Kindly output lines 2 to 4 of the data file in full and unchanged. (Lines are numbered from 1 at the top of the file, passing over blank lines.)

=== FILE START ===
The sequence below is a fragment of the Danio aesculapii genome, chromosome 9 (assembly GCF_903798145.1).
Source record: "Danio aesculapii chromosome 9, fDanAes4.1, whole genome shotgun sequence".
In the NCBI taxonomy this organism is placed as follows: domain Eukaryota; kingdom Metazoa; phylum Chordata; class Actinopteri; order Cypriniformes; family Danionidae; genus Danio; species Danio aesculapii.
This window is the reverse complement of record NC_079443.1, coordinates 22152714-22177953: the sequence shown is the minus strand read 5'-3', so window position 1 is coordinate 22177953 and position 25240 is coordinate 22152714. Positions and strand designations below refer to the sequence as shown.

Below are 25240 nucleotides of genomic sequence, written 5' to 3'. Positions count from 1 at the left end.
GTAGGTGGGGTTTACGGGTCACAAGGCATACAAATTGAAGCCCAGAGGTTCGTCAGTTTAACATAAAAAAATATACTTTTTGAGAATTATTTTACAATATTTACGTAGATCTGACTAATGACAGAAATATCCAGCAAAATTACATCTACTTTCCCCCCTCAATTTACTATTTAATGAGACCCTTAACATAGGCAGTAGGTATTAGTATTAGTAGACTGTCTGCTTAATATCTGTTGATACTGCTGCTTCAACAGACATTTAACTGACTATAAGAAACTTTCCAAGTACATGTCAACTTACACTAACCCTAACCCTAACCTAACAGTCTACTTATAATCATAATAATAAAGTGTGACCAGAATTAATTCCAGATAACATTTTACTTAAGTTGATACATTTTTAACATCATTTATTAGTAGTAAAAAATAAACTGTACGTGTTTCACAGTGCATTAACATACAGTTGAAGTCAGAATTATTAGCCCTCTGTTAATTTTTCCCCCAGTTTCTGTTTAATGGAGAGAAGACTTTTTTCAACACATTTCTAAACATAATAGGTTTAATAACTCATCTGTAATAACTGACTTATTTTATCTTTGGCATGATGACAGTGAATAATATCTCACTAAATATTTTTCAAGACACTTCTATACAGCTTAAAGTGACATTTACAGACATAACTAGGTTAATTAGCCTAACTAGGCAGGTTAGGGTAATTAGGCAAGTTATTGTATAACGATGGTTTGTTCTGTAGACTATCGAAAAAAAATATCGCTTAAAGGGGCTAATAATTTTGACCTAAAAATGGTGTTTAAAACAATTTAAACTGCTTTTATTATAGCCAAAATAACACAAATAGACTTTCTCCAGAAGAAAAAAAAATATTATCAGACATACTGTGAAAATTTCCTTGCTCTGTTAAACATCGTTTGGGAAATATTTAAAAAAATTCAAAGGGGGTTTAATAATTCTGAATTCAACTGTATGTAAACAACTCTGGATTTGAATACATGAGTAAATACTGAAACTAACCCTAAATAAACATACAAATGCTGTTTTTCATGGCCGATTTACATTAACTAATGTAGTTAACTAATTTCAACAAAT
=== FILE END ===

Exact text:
Source record: "Danio aesculapii chromosome 9, fDanAes4.1, whole genome shotgun sequence".
In the NCBI taxonomy this organism is placed as follows: domain Eukaryota; kingdom Metazoa; phylum Chordata; class Actinopteri; order Cypriniformes; family Danionidae; genus Danio; species Danio aesculapii.
This window is the reverse complement of record NC_079443.1, coordinates 22152714-22177953: the sequence shown is the minus strand read 5'-3', so window position 1 is coordinate 22177953 and position 25240 is coordinate 22152714. Positions and strand designations below refer to the sequence as shown.